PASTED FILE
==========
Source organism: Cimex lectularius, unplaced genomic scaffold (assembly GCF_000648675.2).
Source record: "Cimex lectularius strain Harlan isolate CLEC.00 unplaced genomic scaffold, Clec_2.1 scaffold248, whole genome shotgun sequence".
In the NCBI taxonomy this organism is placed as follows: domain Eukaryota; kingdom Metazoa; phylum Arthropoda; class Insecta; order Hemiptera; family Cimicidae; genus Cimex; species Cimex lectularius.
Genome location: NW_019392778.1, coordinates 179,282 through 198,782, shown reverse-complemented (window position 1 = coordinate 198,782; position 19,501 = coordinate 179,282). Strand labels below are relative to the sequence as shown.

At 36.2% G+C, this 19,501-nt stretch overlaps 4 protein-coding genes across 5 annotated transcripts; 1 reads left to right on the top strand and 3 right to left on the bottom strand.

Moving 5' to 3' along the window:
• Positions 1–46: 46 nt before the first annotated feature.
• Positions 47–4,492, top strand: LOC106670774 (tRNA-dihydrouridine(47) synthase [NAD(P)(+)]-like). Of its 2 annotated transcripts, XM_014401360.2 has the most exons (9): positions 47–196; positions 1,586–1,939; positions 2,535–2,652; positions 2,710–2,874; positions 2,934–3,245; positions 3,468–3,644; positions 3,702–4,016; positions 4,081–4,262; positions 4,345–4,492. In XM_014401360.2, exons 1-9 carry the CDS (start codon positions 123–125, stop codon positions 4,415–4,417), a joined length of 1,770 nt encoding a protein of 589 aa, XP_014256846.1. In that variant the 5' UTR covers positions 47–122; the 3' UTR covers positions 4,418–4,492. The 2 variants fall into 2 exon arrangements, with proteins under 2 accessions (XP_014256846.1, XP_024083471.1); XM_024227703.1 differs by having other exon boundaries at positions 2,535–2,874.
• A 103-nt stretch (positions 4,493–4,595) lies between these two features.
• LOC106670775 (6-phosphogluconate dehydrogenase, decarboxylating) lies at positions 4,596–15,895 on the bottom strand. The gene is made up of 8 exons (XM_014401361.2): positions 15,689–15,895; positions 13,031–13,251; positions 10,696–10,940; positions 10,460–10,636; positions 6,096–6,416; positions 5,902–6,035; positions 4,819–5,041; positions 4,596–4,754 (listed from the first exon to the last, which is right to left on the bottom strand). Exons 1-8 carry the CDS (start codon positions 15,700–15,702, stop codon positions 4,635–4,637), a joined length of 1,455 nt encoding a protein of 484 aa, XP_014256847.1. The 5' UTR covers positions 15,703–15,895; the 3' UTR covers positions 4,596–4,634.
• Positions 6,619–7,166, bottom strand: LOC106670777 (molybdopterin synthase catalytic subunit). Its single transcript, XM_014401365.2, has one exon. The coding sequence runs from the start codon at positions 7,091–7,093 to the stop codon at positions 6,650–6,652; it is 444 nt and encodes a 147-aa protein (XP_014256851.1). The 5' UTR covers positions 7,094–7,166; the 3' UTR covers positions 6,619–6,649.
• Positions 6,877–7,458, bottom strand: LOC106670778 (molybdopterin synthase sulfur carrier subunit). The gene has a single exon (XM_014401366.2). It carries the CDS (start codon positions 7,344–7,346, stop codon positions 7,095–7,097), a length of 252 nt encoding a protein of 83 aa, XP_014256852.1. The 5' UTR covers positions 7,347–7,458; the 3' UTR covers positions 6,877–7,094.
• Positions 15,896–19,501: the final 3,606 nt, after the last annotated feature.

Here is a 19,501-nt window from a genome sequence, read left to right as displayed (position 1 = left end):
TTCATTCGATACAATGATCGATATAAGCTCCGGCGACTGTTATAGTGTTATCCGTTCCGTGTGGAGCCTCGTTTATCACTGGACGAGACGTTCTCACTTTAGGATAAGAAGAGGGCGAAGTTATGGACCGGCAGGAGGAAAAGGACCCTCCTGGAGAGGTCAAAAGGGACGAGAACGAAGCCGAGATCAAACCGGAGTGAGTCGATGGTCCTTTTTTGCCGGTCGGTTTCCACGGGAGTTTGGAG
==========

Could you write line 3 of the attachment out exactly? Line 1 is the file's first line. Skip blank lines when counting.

In the NCBI taxonomy this organism is placed as follows: domain Eukaryota; kingdom Metazoa; phylum Arthropoda; class Insecta; order Hemiptera; family Cimicidae; genus Cimex; species Cimex lectularius.